Akin to the White House, the venue of a historic change of guard a few hours ago, the Gabba was the place to be if you were a cricket fan on January 19.
A draconian government on its way out with a promising administration stepping in signalled a mighty transition, one that had a parallel in the cricketing events taking shape on Australian soil.
But there was something more to the event that made for interesting observation.
While Biden and team were abundantly visible throughout the oath-taking present on a dais to which millions of eyeballs were glued, there was one member of the victorious Indian side who allowed himself to be somewhat overlooked standing in the background.
Like that blazing concert featuring your favorite band, the headlining material is formed not only by rhythm and music but the artist who leads from the front- not withdrawn in the background – isn’t it?
In the context of the game, he had contributed 81 runs but in the effort of the victory, forged as a result of India’s steely second inning fightback, he was responsible for 56.
Make no mistake. Gill, who debuted this very series, fired 91 while Pant, the man whose bat produced the winning runs struck 89.
Yet, in the aftermath of Day 5, news reports, and later, several YouTube analysis of India’s enthralling- very unlikely but spirited victory- heaped lots of praise on that 56.
That’s the thing about great men; even when they know they can proudly hold onto their space, they willingly step in the backdrop.
As the world media gravitated toward a young team’s celebrations, it was easy to see a quartet of the overjoyed Rishabh Pant, Shubhman Gill, and Siraj in the front row, flanked by their sincere captain.
But a certain Cheteshwar Pujara allowed himself the comfort of the last row sporting that very endearing smile.
More important to him, it seemed, was the time to allow the youngsters to form the highlight even as his contribution in raising the victory flag was second to none.
Perhaps it was only more fitting to reflect on the warm smile in the aftermath, one hinting at satisfaction that the job had been done for in the hours before, all that prevailed was boundless tension.
Instances where the pitch has probed Pujara’s team have been too many to reflect upon.
Two summers ago, in England, contending with a bouncy Southampton pitch, and the hosts’ 246, it was Cheteshwar Pujara who led the way with a 132, thus enabling his team early lead.
What most remember-to this date- is that the 2018 series yielded another disastrous result for India. But what most don’t is that even in the Test India won thanks to Kohli’s genius at Nottingham, it was Pujara who held the crease for 208 deliveries for a fighting 72.
Let’s go a year further back.
On February 25, 2017, witnessing his team’s epic downfall at Pune that handed Australia a 333- run win, it was Pujara in the middle of a storm once again.
On the same turning track where Steve O’Keefe bullied his teammates to a match-winning performance, Vijay, KL Rahul, and Kohli scoring 25 collectively, Pujara did as well as delaying the inevitable.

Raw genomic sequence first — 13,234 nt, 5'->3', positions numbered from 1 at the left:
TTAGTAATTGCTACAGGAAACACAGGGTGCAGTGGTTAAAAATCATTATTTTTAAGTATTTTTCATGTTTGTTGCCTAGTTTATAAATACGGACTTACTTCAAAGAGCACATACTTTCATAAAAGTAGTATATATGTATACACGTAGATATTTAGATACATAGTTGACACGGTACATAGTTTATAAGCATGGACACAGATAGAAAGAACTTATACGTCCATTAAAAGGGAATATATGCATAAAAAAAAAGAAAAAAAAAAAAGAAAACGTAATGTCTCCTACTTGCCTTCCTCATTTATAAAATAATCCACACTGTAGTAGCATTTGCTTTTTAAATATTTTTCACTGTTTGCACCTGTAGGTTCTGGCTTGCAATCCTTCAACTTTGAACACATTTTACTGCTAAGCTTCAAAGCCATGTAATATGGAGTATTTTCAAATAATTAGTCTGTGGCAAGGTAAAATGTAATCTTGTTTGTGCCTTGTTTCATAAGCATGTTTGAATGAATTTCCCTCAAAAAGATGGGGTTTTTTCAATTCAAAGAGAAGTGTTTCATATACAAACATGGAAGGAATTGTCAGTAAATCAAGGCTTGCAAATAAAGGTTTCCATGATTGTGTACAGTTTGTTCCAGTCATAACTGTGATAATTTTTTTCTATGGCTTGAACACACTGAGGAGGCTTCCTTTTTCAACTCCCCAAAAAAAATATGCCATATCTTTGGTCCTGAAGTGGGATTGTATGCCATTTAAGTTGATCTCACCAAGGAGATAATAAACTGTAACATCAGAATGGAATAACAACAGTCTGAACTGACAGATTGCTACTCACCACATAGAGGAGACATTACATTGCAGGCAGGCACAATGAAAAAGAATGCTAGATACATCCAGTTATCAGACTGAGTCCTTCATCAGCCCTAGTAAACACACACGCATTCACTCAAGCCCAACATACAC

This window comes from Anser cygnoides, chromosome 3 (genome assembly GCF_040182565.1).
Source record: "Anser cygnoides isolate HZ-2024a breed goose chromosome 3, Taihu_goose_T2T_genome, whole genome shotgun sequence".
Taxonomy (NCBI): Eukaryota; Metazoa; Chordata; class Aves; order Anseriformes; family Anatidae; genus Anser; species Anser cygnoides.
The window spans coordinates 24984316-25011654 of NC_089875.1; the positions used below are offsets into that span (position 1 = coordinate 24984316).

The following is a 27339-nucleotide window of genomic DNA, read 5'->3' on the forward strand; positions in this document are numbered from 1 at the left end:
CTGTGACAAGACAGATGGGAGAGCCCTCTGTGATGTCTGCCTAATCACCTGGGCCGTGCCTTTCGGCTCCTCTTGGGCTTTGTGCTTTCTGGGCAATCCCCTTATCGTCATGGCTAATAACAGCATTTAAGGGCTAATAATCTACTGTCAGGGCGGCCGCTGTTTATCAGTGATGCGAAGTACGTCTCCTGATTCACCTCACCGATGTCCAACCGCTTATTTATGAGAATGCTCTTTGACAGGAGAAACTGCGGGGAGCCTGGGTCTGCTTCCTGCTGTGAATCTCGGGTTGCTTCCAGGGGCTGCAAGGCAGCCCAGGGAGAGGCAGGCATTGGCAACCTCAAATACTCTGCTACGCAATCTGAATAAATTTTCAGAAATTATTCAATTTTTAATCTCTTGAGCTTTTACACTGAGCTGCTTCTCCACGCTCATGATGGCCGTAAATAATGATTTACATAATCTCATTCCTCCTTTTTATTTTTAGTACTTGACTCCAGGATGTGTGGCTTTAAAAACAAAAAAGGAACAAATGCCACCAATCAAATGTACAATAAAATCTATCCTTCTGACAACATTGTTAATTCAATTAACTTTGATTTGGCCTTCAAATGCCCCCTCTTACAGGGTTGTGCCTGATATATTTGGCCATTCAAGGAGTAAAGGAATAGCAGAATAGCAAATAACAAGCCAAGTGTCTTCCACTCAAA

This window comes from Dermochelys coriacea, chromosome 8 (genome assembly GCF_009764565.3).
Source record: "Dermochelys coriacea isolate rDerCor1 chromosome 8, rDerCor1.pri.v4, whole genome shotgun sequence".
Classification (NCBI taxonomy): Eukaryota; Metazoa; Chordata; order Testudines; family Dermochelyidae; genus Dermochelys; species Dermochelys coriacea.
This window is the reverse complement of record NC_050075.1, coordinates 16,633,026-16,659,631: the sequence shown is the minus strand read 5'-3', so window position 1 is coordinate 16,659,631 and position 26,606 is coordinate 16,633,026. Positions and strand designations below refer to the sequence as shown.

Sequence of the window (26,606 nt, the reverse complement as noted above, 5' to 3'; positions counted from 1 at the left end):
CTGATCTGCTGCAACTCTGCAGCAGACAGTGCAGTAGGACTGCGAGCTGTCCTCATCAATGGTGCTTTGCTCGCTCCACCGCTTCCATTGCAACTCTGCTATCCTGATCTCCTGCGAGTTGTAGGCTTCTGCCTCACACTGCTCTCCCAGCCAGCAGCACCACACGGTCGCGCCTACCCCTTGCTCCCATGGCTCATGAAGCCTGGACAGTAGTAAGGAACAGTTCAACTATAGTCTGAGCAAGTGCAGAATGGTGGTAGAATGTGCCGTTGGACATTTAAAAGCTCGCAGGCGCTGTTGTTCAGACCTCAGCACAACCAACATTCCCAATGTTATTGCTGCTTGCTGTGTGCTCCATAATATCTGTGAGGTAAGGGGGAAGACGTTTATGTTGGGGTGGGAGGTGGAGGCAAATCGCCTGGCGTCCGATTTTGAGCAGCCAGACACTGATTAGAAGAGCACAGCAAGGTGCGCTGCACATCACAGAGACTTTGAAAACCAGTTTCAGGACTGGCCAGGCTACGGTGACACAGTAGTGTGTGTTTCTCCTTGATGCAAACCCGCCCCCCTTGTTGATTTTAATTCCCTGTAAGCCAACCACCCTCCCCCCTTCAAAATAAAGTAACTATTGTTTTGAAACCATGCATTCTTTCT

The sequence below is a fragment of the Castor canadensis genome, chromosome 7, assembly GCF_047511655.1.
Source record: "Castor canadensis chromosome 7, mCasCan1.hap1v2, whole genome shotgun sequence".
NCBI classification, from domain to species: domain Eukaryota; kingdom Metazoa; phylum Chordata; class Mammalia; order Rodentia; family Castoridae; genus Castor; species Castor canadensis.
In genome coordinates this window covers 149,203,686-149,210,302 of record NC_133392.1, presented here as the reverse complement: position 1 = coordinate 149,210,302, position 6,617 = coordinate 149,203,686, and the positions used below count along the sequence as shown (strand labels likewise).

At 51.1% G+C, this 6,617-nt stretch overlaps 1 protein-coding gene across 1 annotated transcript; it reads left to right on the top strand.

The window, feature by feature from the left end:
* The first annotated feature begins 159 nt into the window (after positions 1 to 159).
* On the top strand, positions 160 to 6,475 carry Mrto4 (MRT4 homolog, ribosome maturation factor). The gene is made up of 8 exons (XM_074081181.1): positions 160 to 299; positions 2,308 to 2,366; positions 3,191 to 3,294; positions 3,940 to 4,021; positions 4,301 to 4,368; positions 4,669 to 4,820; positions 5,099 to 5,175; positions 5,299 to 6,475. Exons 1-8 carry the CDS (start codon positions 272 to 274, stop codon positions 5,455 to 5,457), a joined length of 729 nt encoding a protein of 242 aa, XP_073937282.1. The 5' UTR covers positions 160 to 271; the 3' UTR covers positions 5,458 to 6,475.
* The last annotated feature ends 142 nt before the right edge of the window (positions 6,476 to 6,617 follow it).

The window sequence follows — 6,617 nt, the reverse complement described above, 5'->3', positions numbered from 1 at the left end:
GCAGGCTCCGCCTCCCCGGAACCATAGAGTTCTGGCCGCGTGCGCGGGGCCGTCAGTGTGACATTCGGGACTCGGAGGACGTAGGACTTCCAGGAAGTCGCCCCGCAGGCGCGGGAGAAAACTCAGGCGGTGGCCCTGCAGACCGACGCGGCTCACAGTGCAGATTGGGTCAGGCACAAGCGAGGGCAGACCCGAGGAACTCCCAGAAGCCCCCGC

But question that’s since then gone unanswered is:
Had Cheteshwar Pujara not allowed himself to play in for those 31 vital runs, would India have even touched 100?
In the better part of last half a decade, the perspectives about Cheteshwar Pujara haven’t quite changed, whether or not he has made runs.
That he bats too slowly and that strike rate needs to get a move on have too often dominated charts.
Something’s as they say, don’t change.
Those who can easily imagine the Test team minus the familiar #3 may never want to get a medical test done for excessively consuming T20 or fast-paced cricket.
In reality though, there’s quite a lot that has changed with Pujara batting the way he does, slow that it may be.
It was in 2018, with Virat Kohli in the side that Cheteshwar Pujara played the sheet anchor role as India beat Australia 2-1.
Not only did he score top score with 521 runs, but scored 3 centuries. His strike rate that series was 41.
The only big change on this occasion, with India winning in 2021, is that Pujara’s strike rate was around 29.
Sure he took his time but just how nefarious a result did it bring his team?
What didn’t change, however, and perhaps something that the self-anointed critics need to emphasize truly, are the team’s results.
Pujara, who had the lion’s share of contribution in grinding Australia in 2018, still scored for India when it mattered this time around.
While the runs column was devoid of a century, something you’d consider “room for improvement”, there still were 3 valiant fifties. The last of which has its own importance albeit unreserved as such for a player who so easily eschews the desire to have his share in the team’s glory.
Generations to come, who’ll hear about India’s inspirational 3-wicket win will perhaps be routed to that gallery of fanfare where there rest the least quantum of diamonds but with the mightiest sparkle of them all.
Treat it like a visit to a museum where against Pant and Gill- two true heroes Down Under- the number of diamonds studded in their respective hall are equivalent to the runs scored.
Actually, of the 582 deliveries that India faced, braved, Pujara stood firm facing 211 akin to a firefighter in midst of a rescue operation.
What many will possibly conveniently forget is that 56 at Brisbane just as to many it didn’t strike he recently also brought up 6,000 Test runs.
But what many shouldn’t is that being fully aware of the odds at stake Cheteshwar Pujara bravely held onto an end alone. Only so, the other fluent scorers could play themselves in, express themselves freely.
It’s something that he’s done before too. It’s something that you can expect of him again. Happy 33rd Cheteshwar Arvind Pujara.